Despite all these efforts, Saganash, the man on the field, remains skeptical. Past SPVM methods have earned them a reputation that proves difficult to shake off. He believes that working directly with police officers on the field would discredit him in the eyes of the homeless population and eventually drive them off.

Police Station 12 community officer Adalbert Pimentel, along with his counterparts in other police stations, are actively trying to prove people like Saganash wrong and attempt to demystify what they define as clichés about both the SPVM and homeless people.

“There are many assumptions about our work and about the population on Cabot square. There are as many women committing infractions as men and the people who sell drugs or commit the violence are usually not homeless people.”

“There are many assumptions about our work and about the population on Cabot square,” Pimentel said. “We don’t profile people and criminality is not attributed to one specific population. There are as many women committing infractions as men and the people who sell drugs or commit the violence are usually not homeless people.”

Moreover, the absence of adequate response to homelessness in the park is not the SPVM’s responsibility alone. Jonathan Lebire, a social worker and project leader at the downtown YMCA, speaks of a lack of dialogue between the main community organizations who have been combatting these issues for years in Cabot Square.

“Sometimes we would be three social workers intervening with one person and wouldn’t know there were even more workers from other organizations working with that same person with completely different approaches,” Lebire said.

The Montreal Urban Aboriginal Community Strategy Network is now spearheading a project aiming to call to arms the various groups working in the square and harmonize their interventions and strategies in the park. The SPVM is an active participant of the project; what Lebire calls the “short-term” actions of the SPVM are an essential component of the newborn project’s long-term strategies.

Why did this project take so long to be put in place? Lebire says it was a long time coming but along with the recent media attention around aboriginal issues, Le Seville condo project on the corner of Ste Catherine Street and Chomedey Street will likely attract a new breed of residents to the area. Those will need some convincing if the city wants them to stay in expensive condos located in front of a park that, in the current state, is inhospitable.

Operation Square ended on November 14, 2012 and the five officers who were exclusively assigned to the operation recorded a total of 472 interventions throughout the two months. Of them, 342 were preventive interventions — verbal warnings and handing out informative leaflets — and 130 restraining interventions, 59 ending up in arrests.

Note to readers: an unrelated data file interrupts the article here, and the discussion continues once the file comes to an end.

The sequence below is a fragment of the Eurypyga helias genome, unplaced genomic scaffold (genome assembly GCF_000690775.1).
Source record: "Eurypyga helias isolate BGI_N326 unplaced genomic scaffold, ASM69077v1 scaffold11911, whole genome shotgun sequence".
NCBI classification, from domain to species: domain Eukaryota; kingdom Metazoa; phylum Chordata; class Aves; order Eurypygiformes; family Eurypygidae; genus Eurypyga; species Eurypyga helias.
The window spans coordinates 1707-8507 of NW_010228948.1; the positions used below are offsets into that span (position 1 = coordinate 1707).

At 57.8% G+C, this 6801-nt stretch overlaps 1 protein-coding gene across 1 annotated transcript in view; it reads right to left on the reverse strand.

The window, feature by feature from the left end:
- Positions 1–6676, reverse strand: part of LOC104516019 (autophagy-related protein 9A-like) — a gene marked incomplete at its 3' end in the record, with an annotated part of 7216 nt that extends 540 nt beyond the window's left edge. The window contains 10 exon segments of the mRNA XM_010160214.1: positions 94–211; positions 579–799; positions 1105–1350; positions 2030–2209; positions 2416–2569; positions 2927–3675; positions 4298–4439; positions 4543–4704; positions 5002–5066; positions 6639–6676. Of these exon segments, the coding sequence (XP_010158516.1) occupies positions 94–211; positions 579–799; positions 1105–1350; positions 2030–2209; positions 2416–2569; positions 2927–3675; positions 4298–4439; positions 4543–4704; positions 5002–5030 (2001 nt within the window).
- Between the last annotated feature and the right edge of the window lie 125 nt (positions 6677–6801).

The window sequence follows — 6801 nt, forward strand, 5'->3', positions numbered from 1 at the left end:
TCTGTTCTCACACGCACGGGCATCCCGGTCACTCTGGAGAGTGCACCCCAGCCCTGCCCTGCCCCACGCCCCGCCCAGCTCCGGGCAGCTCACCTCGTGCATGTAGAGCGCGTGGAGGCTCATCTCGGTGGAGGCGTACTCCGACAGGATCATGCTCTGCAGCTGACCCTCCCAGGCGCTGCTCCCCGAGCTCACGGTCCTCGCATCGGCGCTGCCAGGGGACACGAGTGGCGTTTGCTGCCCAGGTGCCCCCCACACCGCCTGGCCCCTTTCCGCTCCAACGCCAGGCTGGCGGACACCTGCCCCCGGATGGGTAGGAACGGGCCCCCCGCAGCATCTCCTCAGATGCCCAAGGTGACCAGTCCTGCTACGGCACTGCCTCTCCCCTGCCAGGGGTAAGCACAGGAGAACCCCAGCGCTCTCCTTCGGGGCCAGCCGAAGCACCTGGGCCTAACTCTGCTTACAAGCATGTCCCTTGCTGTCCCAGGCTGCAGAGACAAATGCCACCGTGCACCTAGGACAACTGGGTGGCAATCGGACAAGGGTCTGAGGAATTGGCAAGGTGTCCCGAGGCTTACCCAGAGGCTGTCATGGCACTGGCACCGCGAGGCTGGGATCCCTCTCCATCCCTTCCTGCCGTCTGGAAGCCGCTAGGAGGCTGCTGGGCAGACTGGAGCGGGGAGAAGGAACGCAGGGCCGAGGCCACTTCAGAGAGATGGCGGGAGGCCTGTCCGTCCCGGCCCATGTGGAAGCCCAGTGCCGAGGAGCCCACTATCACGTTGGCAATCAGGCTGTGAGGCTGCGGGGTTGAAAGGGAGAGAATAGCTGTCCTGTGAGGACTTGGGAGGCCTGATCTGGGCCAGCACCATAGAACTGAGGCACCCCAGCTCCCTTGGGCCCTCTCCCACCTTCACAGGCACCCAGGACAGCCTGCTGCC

Although only less than a third of the interventions resulted in repressive methods, Pimentel is not satisfied with the numbers, saying statistics can be misleading. Too many victims and witnesses, especially when they are homeless, do not report crimes to the police, out of fear of a legal battle or simple distrust of the police.

To raise awareness among the Aboriginal population, Police Station 12 released a short public service video that shows Pimentel casually walking through the park with Judy Hayohok, crisis worker with the women’s rights group, Chez Doris. They explain the potential dangers homeless people can face in the city and encourage them to report any crime they witness or are victim of. The SPVM translated the video in Inuktitut, one of the main Inuit dialects, and distributed copies to various associations that assist the Native population around the square.

In the end, Plourde and Pimentel are both optimistic about the neighbourhood’s future. The mediation approach employed during Operation Square incited half a dozen intervention groups in the area to collaborate with the SPVM on preventive techniques.

In addition, the city of Montreal’s plan to entirely revamp the square in the summer of 2014 has left Plourde hopeful that this will encourage new and old residents to “retake possession of their neighbourhood.”

“We have to keep hope and we will keep working together to make sure that living in this neighbourhood becomes as pleasant as possible,” Plourde says.